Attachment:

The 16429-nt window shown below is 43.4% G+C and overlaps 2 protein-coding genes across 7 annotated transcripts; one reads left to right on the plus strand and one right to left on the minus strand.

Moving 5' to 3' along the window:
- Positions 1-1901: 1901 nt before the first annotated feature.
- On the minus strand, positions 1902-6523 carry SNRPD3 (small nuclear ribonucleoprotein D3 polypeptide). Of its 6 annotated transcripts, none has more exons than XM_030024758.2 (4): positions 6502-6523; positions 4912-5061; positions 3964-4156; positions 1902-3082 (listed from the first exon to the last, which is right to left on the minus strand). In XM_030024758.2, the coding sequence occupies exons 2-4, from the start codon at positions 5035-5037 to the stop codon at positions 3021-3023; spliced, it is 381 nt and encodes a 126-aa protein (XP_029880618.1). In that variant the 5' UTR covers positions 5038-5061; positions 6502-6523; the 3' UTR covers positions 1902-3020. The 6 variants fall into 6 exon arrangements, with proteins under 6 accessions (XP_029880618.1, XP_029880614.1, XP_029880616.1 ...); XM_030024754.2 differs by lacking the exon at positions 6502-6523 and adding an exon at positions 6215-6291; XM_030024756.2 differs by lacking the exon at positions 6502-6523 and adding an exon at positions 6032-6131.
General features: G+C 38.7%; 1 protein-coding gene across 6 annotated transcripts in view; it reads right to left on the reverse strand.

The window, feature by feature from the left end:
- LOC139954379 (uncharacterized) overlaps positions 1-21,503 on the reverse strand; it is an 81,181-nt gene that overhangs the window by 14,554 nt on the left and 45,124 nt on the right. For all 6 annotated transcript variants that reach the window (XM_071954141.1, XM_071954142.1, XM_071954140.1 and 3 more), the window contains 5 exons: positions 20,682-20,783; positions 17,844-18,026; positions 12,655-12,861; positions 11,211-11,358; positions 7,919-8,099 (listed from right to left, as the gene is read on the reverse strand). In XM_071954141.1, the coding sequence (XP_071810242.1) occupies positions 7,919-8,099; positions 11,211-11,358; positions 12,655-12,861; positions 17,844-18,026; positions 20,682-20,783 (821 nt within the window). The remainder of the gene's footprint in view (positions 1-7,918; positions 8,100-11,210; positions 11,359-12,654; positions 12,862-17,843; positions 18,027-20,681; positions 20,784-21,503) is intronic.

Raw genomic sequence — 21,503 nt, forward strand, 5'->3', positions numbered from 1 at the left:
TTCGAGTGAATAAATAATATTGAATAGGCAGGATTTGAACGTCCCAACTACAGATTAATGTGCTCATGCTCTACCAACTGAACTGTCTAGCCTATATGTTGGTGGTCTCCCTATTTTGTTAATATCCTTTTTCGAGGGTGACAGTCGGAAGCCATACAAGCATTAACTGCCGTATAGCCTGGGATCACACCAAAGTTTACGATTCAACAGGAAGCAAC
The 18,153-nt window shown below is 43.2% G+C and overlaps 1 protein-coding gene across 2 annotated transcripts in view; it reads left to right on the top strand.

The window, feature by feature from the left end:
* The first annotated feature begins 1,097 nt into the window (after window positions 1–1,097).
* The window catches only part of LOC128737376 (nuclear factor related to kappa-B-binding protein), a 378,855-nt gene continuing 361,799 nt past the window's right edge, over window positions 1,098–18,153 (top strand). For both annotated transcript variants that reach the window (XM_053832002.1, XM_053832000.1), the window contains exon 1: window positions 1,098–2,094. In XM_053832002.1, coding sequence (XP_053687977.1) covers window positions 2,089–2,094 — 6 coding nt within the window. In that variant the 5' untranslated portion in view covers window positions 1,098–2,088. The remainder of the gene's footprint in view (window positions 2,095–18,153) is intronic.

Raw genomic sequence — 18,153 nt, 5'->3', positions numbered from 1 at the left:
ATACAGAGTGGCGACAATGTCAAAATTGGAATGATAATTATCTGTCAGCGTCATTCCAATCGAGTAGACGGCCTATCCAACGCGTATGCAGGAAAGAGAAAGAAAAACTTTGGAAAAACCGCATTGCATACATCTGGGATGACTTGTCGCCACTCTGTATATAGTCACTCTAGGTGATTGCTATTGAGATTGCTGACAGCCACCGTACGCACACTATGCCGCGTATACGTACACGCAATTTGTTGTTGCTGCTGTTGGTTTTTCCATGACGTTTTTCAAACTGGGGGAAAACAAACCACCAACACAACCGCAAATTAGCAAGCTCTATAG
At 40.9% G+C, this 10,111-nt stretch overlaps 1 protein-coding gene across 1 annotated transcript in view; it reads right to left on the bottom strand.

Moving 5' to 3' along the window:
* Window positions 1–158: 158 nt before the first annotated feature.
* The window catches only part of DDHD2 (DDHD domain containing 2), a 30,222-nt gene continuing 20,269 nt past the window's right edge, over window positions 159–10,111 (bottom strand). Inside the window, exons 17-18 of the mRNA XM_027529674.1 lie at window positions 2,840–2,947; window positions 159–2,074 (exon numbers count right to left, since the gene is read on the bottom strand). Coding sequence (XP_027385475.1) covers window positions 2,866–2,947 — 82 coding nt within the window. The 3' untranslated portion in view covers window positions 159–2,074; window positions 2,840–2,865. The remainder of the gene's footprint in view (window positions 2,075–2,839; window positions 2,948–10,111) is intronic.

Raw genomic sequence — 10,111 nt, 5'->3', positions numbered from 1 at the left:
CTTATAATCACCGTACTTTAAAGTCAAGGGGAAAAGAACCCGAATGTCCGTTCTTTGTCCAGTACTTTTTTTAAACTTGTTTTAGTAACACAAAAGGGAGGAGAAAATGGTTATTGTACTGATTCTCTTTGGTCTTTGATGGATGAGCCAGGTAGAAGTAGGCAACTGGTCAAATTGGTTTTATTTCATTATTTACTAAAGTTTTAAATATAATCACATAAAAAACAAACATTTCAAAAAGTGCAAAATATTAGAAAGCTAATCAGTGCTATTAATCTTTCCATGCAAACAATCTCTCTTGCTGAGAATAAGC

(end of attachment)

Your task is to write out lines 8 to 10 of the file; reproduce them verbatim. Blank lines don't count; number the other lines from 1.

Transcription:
Raw genomic sequence — 21,503 nt, forward strand, 5'->3', positions numbered from 1 at the left:
TTCGAGTGAATAAATAATATTGAATAGGCAGGATTTGAACGTCCCAACTACAGATTAATGTGCTCATGCTCTACCAACTGAACTGTCTAGCCTATATGTTGGTGGTCTCCCTATTTTGTTAATATCCTTTTTCGAGGGTGACAGTCGGAAGCCATACAAGCATTAACTGCCGTATAGCCTGGGATCACACCAAAGTTTACGATTCAACAGGAAGCAAC
The 18,153-nt window shown below is 43.2% G+C and overlaps 1 protein-coding gene across 2 annotated transcripts in view; it reads left to right on the top strand.